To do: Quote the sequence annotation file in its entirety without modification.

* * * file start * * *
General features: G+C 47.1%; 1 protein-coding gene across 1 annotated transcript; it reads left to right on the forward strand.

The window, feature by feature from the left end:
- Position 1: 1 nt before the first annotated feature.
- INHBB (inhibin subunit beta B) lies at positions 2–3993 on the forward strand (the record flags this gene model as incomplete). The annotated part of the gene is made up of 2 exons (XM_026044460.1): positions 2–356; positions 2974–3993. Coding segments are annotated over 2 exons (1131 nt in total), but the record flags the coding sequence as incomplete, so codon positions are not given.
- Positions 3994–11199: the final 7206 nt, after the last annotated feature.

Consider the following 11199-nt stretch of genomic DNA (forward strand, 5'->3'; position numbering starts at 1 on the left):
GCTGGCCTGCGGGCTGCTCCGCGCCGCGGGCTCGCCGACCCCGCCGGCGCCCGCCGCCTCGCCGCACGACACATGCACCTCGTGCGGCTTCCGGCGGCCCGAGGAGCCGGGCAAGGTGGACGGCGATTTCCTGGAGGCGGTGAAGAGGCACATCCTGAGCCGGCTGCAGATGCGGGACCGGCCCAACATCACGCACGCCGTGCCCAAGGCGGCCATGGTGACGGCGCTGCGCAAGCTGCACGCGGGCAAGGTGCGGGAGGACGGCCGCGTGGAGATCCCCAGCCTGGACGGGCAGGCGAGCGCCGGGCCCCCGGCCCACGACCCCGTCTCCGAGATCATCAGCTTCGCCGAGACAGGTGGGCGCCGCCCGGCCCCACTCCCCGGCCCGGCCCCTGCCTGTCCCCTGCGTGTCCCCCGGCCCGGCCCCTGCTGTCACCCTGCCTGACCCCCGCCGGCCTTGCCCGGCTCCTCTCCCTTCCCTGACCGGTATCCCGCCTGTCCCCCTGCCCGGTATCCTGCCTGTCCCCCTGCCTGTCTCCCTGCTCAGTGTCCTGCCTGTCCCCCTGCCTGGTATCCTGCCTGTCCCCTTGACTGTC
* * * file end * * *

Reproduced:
General features: G+C 47.1%; 1 protein-coding gene across 1 annotated transcript; it reads left to right on the forward strand.

The window, feature by feature from the left end:
- Position 1: 1 nt before the first annotated feature.
- INHBB (inhibin subunit beta B) lies at positions 2–3993 on the forward strand (the record flags this gene model as incomplete). The annotated part of the gene is made up of 2 exons (XM_026044460.1): positions 2–356; positions 2974–3993. Coding segments are annotated over 2 exons (1131 nt in total), but the record flags the coding sequence as incomplete, so codon positions are not given.
- Positions 3994–11199: the final 7206 nt, after the last annotated feature.

Consider the following 11199-nt stretch of genomic DNA (forward strand, 5'->3'; position numbering starts at 1 on the left):
GCTGGCCTGCGGGCTGCTCCGCGCCGCGGGCTCGCCGACCCCGCCGGCGCCCGCCGCCTCGCCGCACGACACATGCACCTCGTGCGGCTTCCGGCGGCCCGAGGAGCCGGGCAAGGTGGACGGCGATTTCCTGGAGGCGGTGAAGAGGCACATCCTGAGCCGGCTGCAGATGCGGGACCGGCCCAACATCACGCACGCCGTGCCCAAGGCGGCCATGGTGACGGCGCTGCGCAAGCTGCACGCGGGCAAGGTGCGGGAGGACGGCCGCGTGGAGATCCCCAGCCTGGACGGGCAGGCGAGCGCCGGGCCCCCGGCCCACGACCCCGTCTCCGAGATCATCAGCTTCGCCGAGACAGGTGGGCGCCGCCCGGCCCCACTCCCCGGCCCGGCCCCTGCCTGTCCCCTGCGTGTCCCCCGGCCCGGCCCCTGCTGTCACCCTGCCTGACCCCCGCCGGCCTTGCCCGGCTCCTCTCCCTTCCCTGACCGGTATCCCGCCTGTCCCCCTGCCCGGTATCCTGCCTGTCCCCCTGCCTGTCTCCCTGCTCAGTGTCCTGCCTGTCCCCCTGCCTGGTATCCTGCCTGTCCCCTTGACTGTC